The profoundly horrific events of Pittsburgh at the Tree of Life synagogue this past Shabbat has given us all pause to consider what it means to be Jewish in America. There are the statistics that show quite clearly how contemporary American society finds it all too easy to attack Jews. It reminds me of something that the new Jews to the new world once taught their children: always have your passport ready.
Although I think that it is a bit of hyperbole at this point, I now fully understand what they meant.
When they came to the new world from Poland and Russia and all points European, they fled pogroms and the Shoah to live freely as Jews. The thinking was that such blatant Jew-hatred could never happen here. We now know it can. What was repressed by the David Dukes of the world is now out in the open. Social media is rampant with anti-Semitism.
But, as you know, it never stops with the Jews.
For reasons that no one has yet explained, anti-Semitism is the oldest hatred. No matter where Jews are, those on the left and those on the right will always find a way to blame Jews for something. In the Middle Ages, Jews were blamed for poisoning the wells of London. In France, Jews were seen as subverting the efforts against Germany in World War 1. And in Germany, Jews were seen as ‘Germany’s misfortune.’ And in almost every Arab country, the Jews are seen as controlling the world and humiliating Moslems. And in America, it was very hush-hush but we all knew it was there. Choose a country, find the anti-Semitism.
America was supposed to be different. And for a many generations it has been. There was no reason for locked doors or guards or fences around synagogues. Jewish stores operated all over the continent freely and were integral parts of neighborhoods. Now, though, things have changed.
I do not need to recite the litany of attacks against Jews in Europe and now in the United States. Pittsburgh was the latest and bloodiest manifestation of that ancient hatred.
But I do not despair of the future.
I believe in the heart of America and I believe the heart is good. Though there will always be those who hate, I also know there are those who love. I like to tell the story of my daughter SaraAnn who called us one evening from college telling us she was working with her computer science colleagues at a place called ‘The Cave’ at Rutgers. Naturally, Stella and I bought pizza for some ten hungry computer scientists. And when it arrived they had to take a selfie. The selfie is telling.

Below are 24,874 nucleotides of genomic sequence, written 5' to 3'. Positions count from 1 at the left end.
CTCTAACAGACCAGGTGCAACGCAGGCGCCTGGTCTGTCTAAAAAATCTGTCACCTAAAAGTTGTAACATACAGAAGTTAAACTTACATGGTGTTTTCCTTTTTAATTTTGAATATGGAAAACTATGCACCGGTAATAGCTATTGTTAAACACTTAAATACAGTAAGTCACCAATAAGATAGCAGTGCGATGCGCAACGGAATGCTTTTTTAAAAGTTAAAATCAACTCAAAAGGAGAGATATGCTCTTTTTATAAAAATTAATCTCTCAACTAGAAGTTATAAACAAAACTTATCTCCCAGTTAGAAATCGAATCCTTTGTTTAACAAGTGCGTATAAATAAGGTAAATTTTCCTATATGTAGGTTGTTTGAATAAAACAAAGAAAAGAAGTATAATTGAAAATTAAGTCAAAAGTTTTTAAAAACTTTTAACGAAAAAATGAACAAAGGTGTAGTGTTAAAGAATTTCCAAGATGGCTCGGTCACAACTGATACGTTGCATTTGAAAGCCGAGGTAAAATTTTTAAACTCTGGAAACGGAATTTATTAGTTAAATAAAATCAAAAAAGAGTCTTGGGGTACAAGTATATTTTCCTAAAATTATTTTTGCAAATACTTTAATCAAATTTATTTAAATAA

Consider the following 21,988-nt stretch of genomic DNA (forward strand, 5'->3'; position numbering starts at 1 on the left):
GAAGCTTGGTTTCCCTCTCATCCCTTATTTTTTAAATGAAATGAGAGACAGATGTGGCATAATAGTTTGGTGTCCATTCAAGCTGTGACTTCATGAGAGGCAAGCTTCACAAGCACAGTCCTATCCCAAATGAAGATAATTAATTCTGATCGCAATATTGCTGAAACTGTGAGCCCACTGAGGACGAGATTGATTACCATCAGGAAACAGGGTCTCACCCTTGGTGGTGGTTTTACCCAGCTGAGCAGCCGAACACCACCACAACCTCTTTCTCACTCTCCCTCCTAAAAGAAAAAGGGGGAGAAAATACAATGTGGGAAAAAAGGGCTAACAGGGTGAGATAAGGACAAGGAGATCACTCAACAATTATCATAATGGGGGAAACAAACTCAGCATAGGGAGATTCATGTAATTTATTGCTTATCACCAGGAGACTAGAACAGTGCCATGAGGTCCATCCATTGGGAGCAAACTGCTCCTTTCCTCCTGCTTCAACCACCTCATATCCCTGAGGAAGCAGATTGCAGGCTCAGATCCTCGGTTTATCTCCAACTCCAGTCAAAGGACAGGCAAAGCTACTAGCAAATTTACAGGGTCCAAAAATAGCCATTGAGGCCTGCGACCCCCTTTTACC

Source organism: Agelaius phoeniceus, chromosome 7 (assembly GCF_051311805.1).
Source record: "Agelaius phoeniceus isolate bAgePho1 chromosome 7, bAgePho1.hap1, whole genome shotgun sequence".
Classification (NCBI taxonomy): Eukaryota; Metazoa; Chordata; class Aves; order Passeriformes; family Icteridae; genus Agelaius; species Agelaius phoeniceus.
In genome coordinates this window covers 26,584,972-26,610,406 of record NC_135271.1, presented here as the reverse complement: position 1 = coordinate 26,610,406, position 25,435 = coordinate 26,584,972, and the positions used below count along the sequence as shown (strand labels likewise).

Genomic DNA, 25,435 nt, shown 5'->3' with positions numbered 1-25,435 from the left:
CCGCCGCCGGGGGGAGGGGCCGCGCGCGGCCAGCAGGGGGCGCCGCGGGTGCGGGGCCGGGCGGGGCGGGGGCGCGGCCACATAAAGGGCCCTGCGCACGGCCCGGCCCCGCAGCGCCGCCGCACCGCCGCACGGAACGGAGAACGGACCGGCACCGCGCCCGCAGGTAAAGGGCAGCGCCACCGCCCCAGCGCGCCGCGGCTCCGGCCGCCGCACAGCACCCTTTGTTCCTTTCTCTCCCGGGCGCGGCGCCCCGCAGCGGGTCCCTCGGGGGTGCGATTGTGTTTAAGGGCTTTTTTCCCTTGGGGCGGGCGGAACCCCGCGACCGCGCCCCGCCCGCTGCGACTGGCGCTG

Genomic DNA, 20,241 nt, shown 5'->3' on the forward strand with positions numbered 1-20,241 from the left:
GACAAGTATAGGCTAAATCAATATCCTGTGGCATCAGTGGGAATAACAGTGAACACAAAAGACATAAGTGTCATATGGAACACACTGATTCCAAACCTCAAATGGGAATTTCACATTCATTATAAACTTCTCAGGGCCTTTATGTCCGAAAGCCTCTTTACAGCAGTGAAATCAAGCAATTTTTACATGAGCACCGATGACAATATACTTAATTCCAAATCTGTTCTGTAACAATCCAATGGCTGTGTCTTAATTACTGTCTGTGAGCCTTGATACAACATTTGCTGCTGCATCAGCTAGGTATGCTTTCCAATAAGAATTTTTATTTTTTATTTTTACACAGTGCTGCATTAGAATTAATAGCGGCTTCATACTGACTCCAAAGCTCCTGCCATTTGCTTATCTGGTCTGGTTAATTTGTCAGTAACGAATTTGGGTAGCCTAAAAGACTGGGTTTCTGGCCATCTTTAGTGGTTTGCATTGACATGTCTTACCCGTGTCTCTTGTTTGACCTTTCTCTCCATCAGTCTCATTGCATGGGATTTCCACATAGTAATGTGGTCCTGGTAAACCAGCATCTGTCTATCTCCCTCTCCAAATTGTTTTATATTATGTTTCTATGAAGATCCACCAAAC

Ten young people all held up their pizza slices with huge smiles on their faces. They were grouped closely together and all were obviously delighted in the joy of the experience. But what was wonderful, truly wonderful, is that there were students of every color in that picture and every religion. One was Sikh, one was Hindu, a couple were Moslem, one was Jewish, several were Christian. It didn’t matter. They were working together, creating together and laughing together. No one was excluded. No one was judged. It was truly a peaceful world in that place. And, thinking as a rabbi, that place was holy. That is the heart of America and that is what America truly is and what it can be.
We saw the same love and commitment to each other in the Vigil for Sanity as people from all backgrounds said to one another, ‘We stand with you. Your pain is our pain.’ And in this I know that when good people go out on a cold night to stand against hate, hate can never win. Hate will always be loud but our Jewish commitment to love and justice, equality and celebration of life will always be part of the fabric of this nation and I know that there are millions who will stand with us. And we will stand with them, no matter what.